A representative of electronics manufacturers told Congress that the U.S. Environmental Protection Agency’s (EPA) reporting requirements related to recycling negatively impact that process.
Brent Grazman, speaking for more than 2,000 U.S. electronics makers who are members of Bannockburn, Ill.-based IPC – Association Connecting Electronics Industries, said the industry is concerned that the way that the way the EPA has implemented Section 8 of the Toxic Substances Control Act (TSCA) is "burdensome, unnecessary and actually discourage recycling.”
Grazman, vice president, quality, of St. Louis-based Viasystems, spoke before the House Energy and Commerce Committee's Subcommittee on Environment and the Economy, which is considering an overhaul of TSCA, according to a news release.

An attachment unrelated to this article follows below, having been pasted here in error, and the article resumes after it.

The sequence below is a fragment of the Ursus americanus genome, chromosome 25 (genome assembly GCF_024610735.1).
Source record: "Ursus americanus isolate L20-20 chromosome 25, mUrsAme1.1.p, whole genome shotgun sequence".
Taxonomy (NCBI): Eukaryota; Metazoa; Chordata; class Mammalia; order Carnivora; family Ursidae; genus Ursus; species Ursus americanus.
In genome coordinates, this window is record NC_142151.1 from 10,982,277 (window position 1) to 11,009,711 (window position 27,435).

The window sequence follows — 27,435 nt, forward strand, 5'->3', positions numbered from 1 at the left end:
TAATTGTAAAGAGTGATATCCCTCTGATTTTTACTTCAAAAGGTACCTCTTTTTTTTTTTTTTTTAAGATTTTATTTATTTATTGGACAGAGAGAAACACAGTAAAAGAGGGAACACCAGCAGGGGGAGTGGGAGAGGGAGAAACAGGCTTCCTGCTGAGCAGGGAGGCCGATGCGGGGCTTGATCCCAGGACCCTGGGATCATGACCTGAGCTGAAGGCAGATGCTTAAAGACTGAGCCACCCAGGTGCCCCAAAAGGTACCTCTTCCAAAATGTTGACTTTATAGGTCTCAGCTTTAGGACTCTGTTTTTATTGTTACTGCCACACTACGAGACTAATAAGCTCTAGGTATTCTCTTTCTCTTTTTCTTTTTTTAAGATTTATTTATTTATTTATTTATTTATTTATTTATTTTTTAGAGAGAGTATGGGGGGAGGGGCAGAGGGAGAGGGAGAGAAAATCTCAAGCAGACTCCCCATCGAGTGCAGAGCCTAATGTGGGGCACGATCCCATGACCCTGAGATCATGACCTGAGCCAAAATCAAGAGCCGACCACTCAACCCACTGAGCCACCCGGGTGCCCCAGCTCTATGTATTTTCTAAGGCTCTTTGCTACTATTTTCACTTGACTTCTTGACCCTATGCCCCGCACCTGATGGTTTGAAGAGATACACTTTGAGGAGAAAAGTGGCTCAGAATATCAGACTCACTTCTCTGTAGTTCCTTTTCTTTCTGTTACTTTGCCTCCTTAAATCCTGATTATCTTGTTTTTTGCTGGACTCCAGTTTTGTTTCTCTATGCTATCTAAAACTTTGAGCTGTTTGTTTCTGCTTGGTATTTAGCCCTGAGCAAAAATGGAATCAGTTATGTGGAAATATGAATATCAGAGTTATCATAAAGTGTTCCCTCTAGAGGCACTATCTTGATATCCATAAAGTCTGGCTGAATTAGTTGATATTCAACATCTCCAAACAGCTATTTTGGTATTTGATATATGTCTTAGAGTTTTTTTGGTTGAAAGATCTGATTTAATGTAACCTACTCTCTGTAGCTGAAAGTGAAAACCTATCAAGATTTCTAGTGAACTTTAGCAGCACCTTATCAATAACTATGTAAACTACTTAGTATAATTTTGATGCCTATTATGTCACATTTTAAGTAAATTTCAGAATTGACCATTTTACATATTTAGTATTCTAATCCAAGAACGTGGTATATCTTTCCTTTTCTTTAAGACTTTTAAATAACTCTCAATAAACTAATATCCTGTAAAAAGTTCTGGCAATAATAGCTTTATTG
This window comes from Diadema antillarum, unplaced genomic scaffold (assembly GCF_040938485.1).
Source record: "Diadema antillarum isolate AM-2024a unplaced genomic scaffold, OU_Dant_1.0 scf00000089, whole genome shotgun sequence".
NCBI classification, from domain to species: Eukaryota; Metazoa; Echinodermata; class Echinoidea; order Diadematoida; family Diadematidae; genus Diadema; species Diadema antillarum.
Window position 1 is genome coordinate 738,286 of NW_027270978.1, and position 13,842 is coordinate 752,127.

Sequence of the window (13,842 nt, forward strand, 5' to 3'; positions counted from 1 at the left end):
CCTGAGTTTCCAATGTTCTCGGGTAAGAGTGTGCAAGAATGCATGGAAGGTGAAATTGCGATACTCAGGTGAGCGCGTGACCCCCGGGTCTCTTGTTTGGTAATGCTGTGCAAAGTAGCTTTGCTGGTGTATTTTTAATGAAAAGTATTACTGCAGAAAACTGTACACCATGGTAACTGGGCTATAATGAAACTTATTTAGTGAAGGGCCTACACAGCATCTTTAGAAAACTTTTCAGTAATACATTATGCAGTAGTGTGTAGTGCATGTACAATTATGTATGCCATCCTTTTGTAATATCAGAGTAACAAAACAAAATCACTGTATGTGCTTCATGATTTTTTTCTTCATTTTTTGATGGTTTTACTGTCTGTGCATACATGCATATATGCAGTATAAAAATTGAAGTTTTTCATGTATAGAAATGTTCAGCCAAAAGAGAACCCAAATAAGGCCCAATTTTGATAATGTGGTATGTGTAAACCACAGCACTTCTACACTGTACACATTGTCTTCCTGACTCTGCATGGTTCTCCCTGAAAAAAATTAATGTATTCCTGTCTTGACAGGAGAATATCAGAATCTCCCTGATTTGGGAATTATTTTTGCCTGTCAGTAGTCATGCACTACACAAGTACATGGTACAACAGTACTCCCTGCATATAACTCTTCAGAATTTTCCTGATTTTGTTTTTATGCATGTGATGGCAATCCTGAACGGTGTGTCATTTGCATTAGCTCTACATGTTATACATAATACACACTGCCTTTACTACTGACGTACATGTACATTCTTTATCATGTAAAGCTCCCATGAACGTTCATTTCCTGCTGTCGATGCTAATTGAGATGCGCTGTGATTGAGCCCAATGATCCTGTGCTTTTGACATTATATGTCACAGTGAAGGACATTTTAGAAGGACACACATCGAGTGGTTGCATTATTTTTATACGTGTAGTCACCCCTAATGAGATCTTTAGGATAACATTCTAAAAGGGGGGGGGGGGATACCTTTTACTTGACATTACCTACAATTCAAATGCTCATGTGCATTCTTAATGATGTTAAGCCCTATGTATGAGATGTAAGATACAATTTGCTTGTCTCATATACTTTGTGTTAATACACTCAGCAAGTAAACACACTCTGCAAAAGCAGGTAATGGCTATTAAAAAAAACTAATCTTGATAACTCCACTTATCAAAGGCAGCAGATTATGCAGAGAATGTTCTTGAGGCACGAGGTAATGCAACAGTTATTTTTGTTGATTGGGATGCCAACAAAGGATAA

"It is critical that Congress reform TSCA in a way that directs the EPA to prioritize its regulation of chemicals," Grazman said. "Substances that exhibit the greatest hazards, and those that pose the greatest exposure to consumers, should be given priority for review, testing and, as necessary, regulation."
But the EPA's handling of manufacturing byproducts doesn’t reflect sound priorities, he said. Under the EPA's interpretation of TSCA, byproducts are considered to be new chemicals if sent for recycling, creating a significant compliance burden for substances that are already regulated under other statutes.
Grazman said IPC members are strong advocates of scientifically based regulations that improve environmental conditions, protect human health and stimulate the economy.
"As a nation, we recognize ‘reduce, reuse and recycle’ as goals. But the EPA is undercutting those goals with regulations that discourage the beneficial recycling and reuse of valuable metals in manufacturing byproducts," Grazman said. "We encourage Congress to directly exempt all byproducts from Section 8, including those that are sent for recycling."